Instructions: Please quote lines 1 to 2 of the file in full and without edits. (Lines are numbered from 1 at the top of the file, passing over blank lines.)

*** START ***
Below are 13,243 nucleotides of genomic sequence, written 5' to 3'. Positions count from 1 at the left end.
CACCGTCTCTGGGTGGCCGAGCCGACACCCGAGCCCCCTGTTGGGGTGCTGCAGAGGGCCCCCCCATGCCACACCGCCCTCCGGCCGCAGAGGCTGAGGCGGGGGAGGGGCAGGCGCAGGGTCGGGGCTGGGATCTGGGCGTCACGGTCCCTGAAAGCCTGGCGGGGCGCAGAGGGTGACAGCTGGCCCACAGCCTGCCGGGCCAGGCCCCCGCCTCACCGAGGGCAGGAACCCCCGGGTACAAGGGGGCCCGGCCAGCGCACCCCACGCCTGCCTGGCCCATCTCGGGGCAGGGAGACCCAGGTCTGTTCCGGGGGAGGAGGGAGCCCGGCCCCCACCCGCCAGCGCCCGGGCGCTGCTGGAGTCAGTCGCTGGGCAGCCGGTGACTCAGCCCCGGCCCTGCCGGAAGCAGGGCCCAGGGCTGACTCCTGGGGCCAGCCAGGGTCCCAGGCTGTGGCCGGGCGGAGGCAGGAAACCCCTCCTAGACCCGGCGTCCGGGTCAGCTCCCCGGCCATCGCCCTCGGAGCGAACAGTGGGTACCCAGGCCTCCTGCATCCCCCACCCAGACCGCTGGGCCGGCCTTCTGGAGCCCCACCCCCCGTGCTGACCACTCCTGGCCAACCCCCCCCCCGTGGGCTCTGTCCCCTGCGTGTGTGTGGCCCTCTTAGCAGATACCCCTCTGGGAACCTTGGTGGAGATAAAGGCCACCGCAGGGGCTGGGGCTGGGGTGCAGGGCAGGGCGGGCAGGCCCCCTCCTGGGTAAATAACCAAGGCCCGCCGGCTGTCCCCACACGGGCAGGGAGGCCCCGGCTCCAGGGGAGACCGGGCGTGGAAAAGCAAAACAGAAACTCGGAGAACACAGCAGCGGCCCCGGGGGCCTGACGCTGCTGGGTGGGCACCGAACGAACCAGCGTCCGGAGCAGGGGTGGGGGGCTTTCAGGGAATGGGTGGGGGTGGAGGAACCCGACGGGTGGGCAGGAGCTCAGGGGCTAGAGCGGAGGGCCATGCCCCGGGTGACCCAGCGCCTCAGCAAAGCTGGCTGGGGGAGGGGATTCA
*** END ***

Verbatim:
Below are 13,243 nucleotides of genomic sequence, written 5' to 3'. Positions count from 1 at the left end.
CACCGTCTCTGGGTGGCCGAGCCGACACCCGAGCCCCCTGTTGGGGTGCTGCAGAGGGCCCCCCCATGCCACACCGCCCTCCGGCCGCAGAGGCTGAGGCGGGGGAGGGGCAGGCGCAGGGTCGGGGCTGGGATCTGGGCGTCACGGTCCCTGAAAGCCTGGCGGGGCGCAGAGGGTGACAGCTGGCCCACAGCCTGCCGGGCCAGGCCCCCGCCTCACCGAGGGCAGGAACCCCCGGGTACAAGGGGGCCCGGCCAGCGCACCCCACGCCTGCCTGGCCCATCTCGGGGCAGGGAGACCCAGGTCTGTTCCGGGGGAGGAGGGAGCCCGGCCCCCACCCGCCAGCGCCCGGGCGCTGCTGGAGTCAGTCGCTGGGCAGCCGGTGACTCAGCCCCGGCCCTGCCGGAAGCAGGGCCCAGGGCTGACTCCTGGGGCCAGCCAGGGTCCCAGGCTGTGGCCGGGCGGAGGCAGGAAACCCCTCCTAGACCCGGCGTCCGGGTCAGCTCCCCGGCCATCGCCCTCGGAGCGAACAGTGGGTACCCAGGCCTCCTGCATCCCCCACCCAGACCGCTGGGCCGGCCTTCTGGAGCCCCACCCCCCGTGCTGACCACTCCTGGCCAACCCCCCCCCCGTGGGCTCTGTCCCCTGCGTGTGTGTGGCCCTCTTAGCAGATACCCCTCTGGGAACCTTGGTGGAGATAAAGGCCACCGCAGGGGCTGGGGCTGGGGTGCAGGGCAGGGCGGGCAGGCCCCCTCCTGGGTAAATAACCAAGGCCCGCCGGCTGTCCCCACACGGGCAGGGAGGCCCCGGCTCCAGGGGAGACCGGGCGTGGAAAAGCAAAACAGAAACTCGGAGAACACAGCAGCGGCCCCGGGGGCCTGACGCTGCTGGGTGGGCACCGAACGAACCAGCGTCCGGAGCAGGGGTGGGGGGCTTTCAGGGAATGGGTGGGGGTGGAGGAACCCGACGGGTGGGCAGGAGCTCAGGGGCTAGAGCGGAGGGCCATGCCCCGGGTGACCCAGCGCCTCAGCAAAGCTGGCTGGGGGAGGGGATTCA